We are so pleased that you have chosen a rescue horse as your next partner. Adopting a horse provides that horse with a new home, and their rescue with another slot to take in another equine in need. Adding a rescue horse to your family can be challenging but also extremely rewarding. We hope to provide some helpful suggestions for you and your new horse to have the smoothest transition possible.
It’s important to remember that many rescue horses have come from neglectful or abusive pasts and can be very sensitive to new people, new surroundings, and any changes. These past negative experiences can make adjusting to a new home and a new family challenging. It is important to give them extra time to adjust to their new surroundings. Some horses may take a few days to settle into a new home, others may take weeks or months to feel truly at home.
We strongly suggest taking extra time to acquaint yourself with your new rescue horse and build their trust before jumping back into their training. It is best to build the relationship from the ground up, and progress towards under saddle work slowly. For some horses picking up right where they left off in their training, might be too much for them, and could cause a setback. They need to be given enough time to adjust to their new situation. It is important that your horse get to know you as much as you get to know them.
Another thing to keep in mind is the horse’s workload. A great thing to ask when taking your new rescue horse home is what their training regimen looks like, and how often they are getting worked. For example if a horse is used to being worked 5-6 times a week, you might see some behavioral differences if they are worked less frequently. The opposite can be true as well, if a horse is only being worked a couple times a week, they should be properly conditioned and slowly worked up to a harder workload.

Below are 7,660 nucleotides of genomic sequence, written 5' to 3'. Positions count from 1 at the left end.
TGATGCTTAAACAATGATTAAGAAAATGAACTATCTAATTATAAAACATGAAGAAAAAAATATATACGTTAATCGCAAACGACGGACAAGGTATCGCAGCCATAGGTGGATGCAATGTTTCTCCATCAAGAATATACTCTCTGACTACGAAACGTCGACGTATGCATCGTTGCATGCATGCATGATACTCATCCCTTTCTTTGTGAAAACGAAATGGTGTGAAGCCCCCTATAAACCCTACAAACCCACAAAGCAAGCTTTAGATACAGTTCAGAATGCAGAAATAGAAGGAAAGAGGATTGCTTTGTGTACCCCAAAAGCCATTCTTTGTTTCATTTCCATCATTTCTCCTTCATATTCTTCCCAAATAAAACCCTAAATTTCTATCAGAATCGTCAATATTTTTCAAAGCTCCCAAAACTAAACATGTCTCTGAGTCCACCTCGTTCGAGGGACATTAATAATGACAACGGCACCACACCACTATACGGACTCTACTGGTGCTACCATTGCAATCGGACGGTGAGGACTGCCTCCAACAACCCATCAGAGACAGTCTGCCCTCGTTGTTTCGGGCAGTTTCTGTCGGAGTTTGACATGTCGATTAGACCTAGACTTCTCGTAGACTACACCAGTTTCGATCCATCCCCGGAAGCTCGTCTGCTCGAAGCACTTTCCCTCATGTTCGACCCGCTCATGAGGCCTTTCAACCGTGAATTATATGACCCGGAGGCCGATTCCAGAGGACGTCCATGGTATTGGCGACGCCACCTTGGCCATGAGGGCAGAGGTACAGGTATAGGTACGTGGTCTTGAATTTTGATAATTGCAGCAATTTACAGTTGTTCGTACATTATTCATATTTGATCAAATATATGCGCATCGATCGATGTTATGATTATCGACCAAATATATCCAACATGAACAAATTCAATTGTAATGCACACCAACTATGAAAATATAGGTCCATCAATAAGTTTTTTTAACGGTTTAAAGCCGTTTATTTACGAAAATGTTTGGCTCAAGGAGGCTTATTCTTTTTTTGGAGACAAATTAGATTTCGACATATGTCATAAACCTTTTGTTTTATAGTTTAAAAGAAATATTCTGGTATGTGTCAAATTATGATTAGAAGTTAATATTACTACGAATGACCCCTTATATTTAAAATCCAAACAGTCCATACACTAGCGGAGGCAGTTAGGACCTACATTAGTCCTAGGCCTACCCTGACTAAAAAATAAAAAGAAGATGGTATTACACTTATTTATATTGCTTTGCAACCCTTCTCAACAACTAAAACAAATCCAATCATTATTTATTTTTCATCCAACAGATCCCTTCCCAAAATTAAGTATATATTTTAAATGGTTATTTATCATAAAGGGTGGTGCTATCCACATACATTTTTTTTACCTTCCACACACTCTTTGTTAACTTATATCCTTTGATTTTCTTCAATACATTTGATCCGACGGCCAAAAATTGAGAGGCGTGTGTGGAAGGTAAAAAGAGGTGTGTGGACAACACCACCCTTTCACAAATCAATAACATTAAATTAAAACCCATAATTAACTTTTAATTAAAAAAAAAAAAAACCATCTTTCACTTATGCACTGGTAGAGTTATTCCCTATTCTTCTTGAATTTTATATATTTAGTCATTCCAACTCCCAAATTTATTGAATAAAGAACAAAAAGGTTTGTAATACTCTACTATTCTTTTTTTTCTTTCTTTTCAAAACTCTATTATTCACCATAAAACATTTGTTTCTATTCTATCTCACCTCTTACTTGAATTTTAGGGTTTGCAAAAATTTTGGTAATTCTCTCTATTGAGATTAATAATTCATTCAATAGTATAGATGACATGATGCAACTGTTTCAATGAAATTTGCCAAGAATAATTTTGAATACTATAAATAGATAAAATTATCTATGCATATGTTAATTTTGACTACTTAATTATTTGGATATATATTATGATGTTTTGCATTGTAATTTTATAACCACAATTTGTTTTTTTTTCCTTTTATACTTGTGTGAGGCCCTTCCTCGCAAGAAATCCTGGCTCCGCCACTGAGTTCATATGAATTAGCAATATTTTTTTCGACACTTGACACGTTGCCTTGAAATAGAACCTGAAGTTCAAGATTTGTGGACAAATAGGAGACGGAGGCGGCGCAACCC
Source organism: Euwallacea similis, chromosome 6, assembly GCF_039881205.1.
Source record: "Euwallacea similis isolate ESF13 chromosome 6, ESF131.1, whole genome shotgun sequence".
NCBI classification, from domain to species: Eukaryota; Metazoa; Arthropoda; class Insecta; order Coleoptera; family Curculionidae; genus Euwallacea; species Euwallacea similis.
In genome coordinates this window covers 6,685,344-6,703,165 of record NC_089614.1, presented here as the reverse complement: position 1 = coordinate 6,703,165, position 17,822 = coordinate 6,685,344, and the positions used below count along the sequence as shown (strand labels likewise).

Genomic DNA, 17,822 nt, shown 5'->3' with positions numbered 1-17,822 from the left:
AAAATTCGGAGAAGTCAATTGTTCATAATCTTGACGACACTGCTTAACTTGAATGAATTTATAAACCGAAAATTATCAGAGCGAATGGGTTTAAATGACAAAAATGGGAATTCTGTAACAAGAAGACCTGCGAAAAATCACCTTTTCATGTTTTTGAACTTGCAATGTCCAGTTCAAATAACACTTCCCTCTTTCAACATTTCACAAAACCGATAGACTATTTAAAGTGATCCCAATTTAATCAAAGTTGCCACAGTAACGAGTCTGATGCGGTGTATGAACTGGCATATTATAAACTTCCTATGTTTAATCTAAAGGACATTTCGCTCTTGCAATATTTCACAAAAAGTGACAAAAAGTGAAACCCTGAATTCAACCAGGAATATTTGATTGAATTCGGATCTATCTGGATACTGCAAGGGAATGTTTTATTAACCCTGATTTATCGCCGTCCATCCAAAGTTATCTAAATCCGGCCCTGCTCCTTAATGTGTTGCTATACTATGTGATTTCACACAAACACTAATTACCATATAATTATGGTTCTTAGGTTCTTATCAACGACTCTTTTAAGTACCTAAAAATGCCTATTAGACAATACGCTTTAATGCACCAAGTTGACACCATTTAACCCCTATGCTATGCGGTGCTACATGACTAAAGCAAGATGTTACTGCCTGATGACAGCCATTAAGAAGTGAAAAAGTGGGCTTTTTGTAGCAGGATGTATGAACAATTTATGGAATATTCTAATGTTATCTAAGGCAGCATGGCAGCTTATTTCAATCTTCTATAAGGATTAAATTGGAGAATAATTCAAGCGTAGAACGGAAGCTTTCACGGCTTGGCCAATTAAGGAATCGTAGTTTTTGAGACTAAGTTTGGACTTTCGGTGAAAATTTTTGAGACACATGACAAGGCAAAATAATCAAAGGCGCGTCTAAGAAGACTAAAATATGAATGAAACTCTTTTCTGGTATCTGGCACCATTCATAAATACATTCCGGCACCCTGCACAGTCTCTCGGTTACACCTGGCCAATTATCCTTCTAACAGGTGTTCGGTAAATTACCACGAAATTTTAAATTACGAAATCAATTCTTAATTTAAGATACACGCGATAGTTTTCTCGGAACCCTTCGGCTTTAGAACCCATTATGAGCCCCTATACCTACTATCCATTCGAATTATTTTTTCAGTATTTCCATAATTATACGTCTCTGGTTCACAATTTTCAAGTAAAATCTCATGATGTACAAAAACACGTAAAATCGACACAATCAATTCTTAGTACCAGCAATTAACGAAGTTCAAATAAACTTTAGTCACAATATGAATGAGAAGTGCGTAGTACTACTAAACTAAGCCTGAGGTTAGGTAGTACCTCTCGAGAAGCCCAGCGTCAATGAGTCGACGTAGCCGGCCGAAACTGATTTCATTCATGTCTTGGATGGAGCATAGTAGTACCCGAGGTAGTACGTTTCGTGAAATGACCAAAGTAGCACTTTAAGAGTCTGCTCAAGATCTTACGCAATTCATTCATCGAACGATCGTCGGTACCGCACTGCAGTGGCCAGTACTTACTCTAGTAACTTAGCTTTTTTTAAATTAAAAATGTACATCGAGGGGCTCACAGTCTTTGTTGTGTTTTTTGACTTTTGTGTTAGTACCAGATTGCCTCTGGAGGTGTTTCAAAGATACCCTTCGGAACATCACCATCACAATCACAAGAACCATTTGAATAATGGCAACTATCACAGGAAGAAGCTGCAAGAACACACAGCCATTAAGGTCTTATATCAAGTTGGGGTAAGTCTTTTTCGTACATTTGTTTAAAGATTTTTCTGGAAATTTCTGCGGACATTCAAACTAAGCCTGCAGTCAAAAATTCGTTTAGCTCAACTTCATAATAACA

It is important to keep in mind that many things may be new to your rescue horse. No matter how much desensitization a horse has had there will always be certain things that your new partner will have never encountered before. With this in mind patience is vital. If your new horse seems nervous around children, its possible that he/she has never been exposed to children before. The same can goes for dogs, trailers, cats, jumps, etc… It is best to give your new horse time to take in anything that might make them uncomfortable or nervous.
Most rescues are very invested in the future of their adoptees. Often times you can reach out to the horses home rescue with any questions, concerns or updates. Most often they know the horse best and can lend a helping hand on navigating through any issues that may arise. It is also a good idea to have a trainer on hand, should you need advice on how to continue working with your new partner. Even if you are an advanced rider new horses in transition can often provide challenges that a trusted trainer can help you work through.
Adopting a rescue horse is an amazing opportunity for both horse and adopter. Rescue horses may not always have the best past, but we can be a part of helping them have a much brighter future.